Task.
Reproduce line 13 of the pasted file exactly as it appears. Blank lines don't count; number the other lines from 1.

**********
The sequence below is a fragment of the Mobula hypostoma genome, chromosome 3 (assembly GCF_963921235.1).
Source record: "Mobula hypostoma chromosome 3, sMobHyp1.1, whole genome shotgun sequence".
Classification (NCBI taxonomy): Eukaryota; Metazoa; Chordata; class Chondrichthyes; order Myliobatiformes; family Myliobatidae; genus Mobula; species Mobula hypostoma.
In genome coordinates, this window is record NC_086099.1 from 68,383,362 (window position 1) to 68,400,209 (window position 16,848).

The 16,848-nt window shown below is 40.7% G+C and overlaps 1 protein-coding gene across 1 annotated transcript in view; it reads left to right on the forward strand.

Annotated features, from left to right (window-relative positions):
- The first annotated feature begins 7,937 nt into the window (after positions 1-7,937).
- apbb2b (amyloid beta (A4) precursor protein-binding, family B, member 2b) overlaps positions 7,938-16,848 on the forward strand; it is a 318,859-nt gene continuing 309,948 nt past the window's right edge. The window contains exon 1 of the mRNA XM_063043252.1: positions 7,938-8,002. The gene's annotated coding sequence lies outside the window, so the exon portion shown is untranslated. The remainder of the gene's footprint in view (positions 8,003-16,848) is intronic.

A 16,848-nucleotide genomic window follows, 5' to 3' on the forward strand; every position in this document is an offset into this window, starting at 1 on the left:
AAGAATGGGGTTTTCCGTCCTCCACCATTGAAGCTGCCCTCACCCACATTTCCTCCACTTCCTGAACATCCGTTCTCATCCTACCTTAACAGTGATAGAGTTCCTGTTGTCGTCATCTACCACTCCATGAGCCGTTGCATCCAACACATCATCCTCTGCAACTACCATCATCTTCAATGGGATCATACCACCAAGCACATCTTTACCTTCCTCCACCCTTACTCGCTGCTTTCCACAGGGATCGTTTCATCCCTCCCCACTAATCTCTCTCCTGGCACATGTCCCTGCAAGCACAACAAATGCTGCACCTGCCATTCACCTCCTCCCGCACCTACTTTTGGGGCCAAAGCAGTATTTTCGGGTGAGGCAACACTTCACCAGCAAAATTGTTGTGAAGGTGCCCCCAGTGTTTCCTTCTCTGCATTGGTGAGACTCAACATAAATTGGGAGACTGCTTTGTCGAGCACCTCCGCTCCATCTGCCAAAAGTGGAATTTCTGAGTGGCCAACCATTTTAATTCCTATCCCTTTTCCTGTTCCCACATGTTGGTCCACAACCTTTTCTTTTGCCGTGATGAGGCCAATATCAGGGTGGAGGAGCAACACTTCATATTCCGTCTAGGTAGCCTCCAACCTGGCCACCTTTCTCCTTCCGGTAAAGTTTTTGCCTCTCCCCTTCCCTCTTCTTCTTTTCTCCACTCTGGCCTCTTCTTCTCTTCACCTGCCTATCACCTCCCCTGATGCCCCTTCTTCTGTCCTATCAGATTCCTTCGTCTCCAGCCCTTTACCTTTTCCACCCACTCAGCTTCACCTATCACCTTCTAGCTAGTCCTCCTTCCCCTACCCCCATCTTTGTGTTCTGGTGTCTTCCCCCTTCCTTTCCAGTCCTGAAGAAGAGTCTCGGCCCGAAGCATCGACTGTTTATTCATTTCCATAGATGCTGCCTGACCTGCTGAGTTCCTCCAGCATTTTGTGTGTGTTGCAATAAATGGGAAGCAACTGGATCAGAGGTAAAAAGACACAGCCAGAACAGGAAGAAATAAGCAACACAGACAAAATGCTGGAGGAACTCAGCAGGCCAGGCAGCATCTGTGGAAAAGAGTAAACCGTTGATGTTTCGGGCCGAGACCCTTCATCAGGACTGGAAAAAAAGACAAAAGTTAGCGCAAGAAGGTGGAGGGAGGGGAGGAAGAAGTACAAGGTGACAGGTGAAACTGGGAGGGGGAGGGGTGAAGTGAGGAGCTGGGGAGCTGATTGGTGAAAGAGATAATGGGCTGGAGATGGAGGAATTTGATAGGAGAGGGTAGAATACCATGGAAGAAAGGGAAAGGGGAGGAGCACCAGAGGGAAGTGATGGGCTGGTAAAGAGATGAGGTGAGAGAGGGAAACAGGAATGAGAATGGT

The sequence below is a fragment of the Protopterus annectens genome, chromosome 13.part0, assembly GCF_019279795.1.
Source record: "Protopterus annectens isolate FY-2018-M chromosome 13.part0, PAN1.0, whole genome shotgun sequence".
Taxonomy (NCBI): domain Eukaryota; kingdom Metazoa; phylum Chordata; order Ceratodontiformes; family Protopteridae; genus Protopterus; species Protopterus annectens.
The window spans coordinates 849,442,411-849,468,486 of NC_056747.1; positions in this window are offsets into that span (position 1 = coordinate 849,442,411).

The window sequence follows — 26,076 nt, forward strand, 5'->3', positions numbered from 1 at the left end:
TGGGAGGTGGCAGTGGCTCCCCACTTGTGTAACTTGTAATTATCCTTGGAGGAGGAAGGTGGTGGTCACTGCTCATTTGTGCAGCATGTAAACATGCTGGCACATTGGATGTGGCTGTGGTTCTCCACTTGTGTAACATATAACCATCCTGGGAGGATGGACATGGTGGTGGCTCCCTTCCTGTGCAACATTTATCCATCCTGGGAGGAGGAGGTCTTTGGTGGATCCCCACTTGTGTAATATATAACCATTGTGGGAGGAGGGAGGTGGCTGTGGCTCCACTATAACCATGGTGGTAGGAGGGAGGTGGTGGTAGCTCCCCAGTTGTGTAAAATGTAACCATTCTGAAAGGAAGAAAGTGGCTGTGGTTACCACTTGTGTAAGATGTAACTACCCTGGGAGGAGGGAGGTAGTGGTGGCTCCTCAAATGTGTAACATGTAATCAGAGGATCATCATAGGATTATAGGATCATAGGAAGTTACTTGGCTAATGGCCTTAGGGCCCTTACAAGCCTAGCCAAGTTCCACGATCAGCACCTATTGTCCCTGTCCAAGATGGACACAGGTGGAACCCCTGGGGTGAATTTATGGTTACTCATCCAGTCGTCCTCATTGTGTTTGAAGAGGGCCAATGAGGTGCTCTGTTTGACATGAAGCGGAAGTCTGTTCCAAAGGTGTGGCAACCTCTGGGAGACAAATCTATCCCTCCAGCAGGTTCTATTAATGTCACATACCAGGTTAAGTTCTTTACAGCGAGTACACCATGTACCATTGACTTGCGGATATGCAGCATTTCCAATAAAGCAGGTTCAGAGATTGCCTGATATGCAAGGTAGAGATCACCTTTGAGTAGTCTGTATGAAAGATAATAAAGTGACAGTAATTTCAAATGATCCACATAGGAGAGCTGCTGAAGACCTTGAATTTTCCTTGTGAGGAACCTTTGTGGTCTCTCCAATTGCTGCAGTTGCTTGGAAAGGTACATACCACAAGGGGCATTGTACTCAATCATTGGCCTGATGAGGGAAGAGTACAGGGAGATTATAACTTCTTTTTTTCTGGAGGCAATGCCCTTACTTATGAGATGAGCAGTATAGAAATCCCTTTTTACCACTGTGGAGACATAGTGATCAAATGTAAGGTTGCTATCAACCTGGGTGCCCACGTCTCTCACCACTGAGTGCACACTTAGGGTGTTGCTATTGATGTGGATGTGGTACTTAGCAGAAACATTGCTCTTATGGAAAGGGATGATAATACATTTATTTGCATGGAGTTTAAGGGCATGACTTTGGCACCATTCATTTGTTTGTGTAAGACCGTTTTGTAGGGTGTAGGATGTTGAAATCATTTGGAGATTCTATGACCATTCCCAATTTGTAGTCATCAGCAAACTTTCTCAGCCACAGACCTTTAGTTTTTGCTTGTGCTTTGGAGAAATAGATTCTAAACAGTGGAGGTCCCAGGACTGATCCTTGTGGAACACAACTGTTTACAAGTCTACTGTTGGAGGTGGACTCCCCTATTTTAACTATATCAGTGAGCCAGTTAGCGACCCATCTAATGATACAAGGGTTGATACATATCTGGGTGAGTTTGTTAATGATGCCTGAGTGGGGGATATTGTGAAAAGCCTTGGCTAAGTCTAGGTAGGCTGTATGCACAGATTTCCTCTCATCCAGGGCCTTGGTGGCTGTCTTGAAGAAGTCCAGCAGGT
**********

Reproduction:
Taxonomy (NCBI): domain Eukaryota; kingdom Metazoa; phylum Chordata; order Ceratodontiformes; family Protopteridae; genus Protopterus; species Protopterus annectens.